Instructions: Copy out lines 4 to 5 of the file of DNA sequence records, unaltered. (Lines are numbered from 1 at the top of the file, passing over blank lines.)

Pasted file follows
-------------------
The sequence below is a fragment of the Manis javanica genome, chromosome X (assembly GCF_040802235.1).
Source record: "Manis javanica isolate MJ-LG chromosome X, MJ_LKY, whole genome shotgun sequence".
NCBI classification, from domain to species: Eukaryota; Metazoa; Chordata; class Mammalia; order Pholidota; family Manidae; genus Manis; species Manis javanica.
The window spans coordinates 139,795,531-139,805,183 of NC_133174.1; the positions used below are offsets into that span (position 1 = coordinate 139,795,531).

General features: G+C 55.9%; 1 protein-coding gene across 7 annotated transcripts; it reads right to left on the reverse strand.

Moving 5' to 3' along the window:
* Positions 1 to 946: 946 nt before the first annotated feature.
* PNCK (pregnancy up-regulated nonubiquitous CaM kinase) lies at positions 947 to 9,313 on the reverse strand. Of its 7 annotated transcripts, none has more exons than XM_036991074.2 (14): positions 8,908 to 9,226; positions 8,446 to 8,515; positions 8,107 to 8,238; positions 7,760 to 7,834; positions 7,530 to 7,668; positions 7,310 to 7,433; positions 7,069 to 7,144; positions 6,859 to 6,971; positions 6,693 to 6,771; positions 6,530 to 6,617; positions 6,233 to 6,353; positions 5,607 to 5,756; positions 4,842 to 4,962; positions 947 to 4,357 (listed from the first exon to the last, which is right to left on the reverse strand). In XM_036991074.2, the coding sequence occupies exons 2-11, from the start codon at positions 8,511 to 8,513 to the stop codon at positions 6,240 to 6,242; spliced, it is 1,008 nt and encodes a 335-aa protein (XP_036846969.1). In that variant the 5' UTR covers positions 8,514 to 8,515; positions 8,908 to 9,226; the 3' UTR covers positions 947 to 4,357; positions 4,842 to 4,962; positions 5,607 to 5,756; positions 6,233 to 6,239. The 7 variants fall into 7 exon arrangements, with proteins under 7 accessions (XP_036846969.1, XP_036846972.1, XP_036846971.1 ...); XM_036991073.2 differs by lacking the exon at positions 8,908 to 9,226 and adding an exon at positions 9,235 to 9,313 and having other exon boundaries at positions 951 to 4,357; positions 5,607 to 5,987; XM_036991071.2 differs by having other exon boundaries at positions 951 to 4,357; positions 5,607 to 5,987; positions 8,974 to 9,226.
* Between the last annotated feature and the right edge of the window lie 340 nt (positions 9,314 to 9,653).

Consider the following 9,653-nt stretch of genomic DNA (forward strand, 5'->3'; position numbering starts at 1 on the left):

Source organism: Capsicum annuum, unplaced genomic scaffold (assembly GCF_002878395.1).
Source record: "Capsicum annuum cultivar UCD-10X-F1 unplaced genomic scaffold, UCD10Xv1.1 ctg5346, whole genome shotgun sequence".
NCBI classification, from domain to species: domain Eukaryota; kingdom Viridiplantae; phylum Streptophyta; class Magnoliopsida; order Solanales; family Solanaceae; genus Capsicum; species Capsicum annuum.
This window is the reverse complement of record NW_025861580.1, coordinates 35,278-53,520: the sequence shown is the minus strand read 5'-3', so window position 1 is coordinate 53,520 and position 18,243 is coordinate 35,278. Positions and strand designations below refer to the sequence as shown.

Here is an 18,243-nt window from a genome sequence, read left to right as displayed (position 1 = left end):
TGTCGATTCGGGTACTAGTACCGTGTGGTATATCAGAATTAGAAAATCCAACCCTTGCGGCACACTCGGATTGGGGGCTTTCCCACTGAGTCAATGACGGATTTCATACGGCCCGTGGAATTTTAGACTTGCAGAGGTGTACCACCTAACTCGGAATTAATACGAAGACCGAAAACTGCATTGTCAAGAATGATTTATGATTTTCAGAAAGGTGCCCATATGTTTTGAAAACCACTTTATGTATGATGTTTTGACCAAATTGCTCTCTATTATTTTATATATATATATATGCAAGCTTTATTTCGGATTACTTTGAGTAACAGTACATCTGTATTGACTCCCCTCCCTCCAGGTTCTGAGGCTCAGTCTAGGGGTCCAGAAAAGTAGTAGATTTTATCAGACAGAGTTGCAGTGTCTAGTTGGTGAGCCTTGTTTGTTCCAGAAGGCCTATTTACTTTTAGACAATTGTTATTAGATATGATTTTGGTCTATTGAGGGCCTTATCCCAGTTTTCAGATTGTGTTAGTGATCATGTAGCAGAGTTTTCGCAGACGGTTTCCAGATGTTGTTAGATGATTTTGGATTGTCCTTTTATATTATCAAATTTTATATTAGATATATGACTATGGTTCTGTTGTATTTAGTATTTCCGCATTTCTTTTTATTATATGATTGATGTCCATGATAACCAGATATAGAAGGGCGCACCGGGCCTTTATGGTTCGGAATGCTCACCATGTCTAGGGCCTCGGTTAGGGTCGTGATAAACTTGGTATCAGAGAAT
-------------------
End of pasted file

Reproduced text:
The window spans coordinates 139,795,531-139,805,183 of NC_133174.1; the positions used below are offsets into that span (position 1 = coordinate 139,795,531).

General features: G+C 55.9%; 1 protein-coding gene across 7 annotated transcripts; it reads right to left on the reverse strand.